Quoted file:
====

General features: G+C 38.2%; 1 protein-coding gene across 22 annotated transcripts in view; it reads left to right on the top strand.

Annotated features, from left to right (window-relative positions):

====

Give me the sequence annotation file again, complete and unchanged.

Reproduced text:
General features: G+C 38.2%; 1 protein-coding gene across 22 annotated transcripts in view; it reads left to right on the top strand.

Annotated features, from left to right (window-relative positions):